Under Article 6.1 of the Bill, a collective entity is liable for a prohibited act directly associated with the business conducted by the entity if it is perpetrated by: 

  • an individual authorised to represent it, make decisions or perform supervision on its behalf (eg, a commercial representative or another attorney of a collective entity), in relation to the conduct for or in the interest of the entity; 
  • an individual admitted to act by the entity’s body, a member of this body or a person referred to in the point above, as a result of an abuse of rights or a failure to perform obligations; or
  • a person employed by the entity (under an employment relationship or on any other basis), in relation to rendering work for the entity. 

This group of individuals is broad. In order to associate a prohibited act perpetrated by these individuals with a collective entity it is enough to – as in the circumstances referred to in Article 5.2 of the Bill – determine that this prohibited act is directly related to the business activity carried out by the collective entity. If this condition is satisfied, the prohibited act may become the basis of the collective entity’s liability, even if the collective entity did not achieve, or could not have achieved, any benefit therefrom.

While it could be said that the collective entity has at least some slight degree of influence on the conduct of the individuals referred to in Article 6.1 of the Bill, the same cannot be said about those referred to in Article 6.2 of the Bill. Pursuant to this provision, a collective entity is responsible for a prohibited act that led to it enjoying, even indirectly, a financial benefit and which was perpetrated by (i) a subcontractor or another entrepreneur, where this prohibited act was related to the performance of an agreement entered into with the collective entity, or (ii) an employee or a person authorised to act in the interest of or for the collective entity, if the perpetrated prohibited act is related to the performance of an agreement entered into with the collective entity – if the body, a member of the body or a person referred to in Article 6.1 of the Bill knew or could reasonably have known that these individuals had perpetrated or would try to perpetrate a prohibited act, or that any of the irregularities referred to in Article 6.4 of the Bill were involved. 

Extending criminal liability for prohibited acts to cover the individuals referred to in Article 6.2 of the Bill, in particular the collective entity’s subcontractors and contractors and the individuals associated with them on conditions provided for in this provision, would significantly increase the risk of the collective entity being exposed to criminal liability, since the collective entity has no real direct influence over them, or at least, this influence is insufficient.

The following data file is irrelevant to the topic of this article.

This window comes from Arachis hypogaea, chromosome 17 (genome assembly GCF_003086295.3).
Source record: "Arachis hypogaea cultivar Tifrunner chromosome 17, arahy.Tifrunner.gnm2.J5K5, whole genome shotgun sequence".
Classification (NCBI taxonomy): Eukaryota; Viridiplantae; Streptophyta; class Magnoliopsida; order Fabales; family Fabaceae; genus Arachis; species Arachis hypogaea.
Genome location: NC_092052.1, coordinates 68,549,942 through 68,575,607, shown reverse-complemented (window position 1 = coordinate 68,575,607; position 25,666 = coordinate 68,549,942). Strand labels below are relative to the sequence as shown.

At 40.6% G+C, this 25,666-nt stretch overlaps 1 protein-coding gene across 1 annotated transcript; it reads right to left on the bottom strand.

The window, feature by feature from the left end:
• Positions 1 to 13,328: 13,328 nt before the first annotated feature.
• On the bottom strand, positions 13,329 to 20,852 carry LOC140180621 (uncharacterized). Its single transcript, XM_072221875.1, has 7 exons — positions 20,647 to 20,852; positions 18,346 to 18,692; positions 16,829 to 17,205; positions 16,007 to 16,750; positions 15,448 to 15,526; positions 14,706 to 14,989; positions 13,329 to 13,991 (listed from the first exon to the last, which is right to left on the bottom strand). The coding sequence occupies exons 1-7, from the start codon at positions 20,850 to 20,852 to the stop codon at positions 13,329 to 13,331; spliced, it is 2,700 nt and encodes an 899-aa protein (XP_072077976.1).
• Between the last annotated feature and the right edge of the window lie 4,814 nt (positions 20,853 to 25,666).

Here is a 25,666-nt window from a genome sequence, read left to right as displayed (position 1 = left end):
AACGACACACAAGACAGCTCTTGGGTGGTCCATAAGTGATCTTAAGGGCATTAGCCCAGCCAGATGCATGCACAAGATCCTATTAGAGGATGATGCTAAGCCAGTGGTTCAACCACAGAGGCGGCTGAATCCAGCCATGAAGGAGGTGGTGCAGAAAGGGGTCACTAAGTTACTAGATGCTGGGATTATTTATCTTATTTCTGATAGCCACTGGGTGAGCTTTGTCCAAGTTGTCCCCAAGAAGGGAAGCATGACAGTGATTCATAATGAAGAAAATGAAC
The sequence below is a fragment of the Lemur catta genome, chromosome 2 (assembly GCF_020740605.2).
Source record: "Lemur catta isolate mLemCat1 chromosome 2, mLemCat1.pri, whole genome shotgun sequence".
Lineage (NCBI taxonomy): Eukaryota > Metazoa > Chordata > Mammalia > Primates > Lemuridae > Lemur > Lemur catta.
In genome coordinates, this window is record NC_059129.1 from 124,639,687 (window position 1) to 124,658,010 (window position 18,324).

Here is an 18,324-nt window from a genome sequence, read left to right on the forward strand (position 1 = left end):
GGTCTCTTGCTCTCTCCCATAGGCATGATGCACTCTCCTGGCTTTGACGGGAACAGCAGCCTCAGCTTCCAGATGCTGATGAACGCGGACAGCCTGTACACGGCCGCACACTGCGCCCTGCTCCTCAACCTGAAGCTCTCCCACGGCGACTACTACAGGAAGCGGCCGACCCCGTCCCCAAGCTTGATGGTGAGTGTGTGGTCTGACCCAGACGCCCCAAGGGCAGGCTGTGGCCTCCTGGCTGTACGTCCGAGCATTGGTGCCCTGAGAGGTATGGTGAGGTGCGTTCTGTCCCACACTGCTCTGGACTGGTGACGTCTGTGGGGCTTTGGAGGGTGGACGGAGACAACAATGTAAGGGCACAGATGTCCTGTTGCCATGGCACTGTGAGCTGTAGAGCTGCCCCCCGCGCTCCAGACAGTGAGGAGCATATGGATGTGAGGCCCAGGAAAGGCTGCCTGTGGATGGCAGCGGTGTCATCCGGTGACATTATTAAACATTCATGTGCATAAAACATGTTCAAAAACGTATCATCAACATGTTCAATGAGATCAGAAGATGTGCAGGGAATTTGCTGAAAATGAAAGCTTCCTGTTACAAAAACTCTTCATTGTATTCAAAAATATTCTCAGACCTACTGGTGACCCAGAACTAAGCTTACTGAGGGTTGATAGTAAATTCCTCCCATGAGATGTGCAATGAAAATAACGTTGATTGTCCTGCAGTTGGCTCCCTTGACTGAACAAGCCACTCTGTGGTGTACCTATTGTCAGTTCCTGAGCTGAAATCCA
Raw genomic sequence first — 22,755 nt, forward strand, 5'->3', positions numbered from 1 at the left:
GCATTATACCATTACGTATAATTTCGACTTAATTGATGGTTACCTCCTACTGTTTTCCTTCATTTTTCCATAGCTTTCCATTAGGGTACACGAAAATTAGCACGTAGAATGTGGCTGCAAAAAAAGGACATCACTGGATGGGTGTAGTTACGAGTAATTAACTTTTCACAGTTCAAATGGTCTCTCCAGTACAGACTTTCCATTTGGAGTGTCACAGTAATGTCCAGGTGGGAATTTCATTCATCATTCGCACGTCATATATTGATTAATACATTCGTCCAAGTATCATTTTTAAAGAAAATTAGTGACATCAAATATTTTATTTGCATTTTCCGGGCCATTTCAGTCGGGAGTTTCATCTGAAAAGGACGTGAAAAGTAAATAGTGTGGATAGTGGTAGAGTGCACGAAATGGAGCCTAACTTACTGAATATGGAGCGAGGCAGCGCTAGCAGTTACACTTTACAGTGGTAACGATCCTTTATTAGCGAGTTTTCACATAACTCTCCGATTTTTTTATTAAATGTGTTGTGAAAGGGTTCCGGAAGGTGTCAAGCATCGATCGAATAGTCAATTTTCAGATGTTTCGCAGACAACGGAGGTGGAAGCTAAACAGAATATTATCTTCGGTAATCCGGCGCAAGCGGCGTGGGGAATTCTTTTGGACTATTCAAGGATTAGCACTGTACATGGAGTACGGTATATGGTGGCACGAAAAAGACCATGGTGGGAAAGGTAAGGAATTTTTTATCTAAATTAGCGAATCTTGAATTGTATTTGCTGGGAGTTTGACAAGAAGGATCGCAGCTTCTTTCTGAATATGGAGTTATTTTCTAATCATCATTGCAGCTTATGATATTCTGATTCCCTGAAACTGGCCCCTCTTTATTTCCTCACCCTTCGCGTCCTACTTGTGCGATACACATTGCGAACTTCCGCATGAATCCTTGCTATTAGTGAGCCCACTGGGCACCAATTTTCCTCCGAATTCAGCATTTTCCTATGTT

In the circumstances referred to in Articles 5.2 and 6.1 of the Bill, in order to link a collective entity and a prohibited act, it is necessary to determine whether this prohibited act is directly associated with the business carried out by that entity. According to Article 6.2 of the Bill, it must be determined whether the collective entity generated any financial benefit from the prohibited act. However, a benefit might also come indirectly from this act. 

The New CLCE limits the scope of criminal liability of a collective entity for prohibited acts perpetrated by the individuals referred to in Article 6.2 of the Bill, in particular the prohibited acts of the collective entity’s subcontractors and contractors and the individuals associated with them, to circumstances where a body, a member of a body or a person referred to in Article 6.1 of the Bill knew, or could reasonably have known, that the individuals referred to in Article 6.2 of the Bill had perpetrated or would attempt to perpetrate this act, or where the irregularities referred to in Article 6.4 of the Bill are revealed in the undertaking referred to in Article 6.2.2 of the Bill. 

Is the Principle of Fault No Longer Necessary?

As mentioned, the liability of collective entities under the CLCE is criminal liability within the meaning of Article 42 Section 1 of the Polish constitution. Hence, it benefits from the guarantees for this type of liability offered by the Polish constitution. One of these guarantees is the principle of fault, whereby if you cannot ascribe fault to a person, then this person cannot be held liable. The New CLCE provides for overly-extensive objectification of criminal liability of a collective entity, which is manifested through: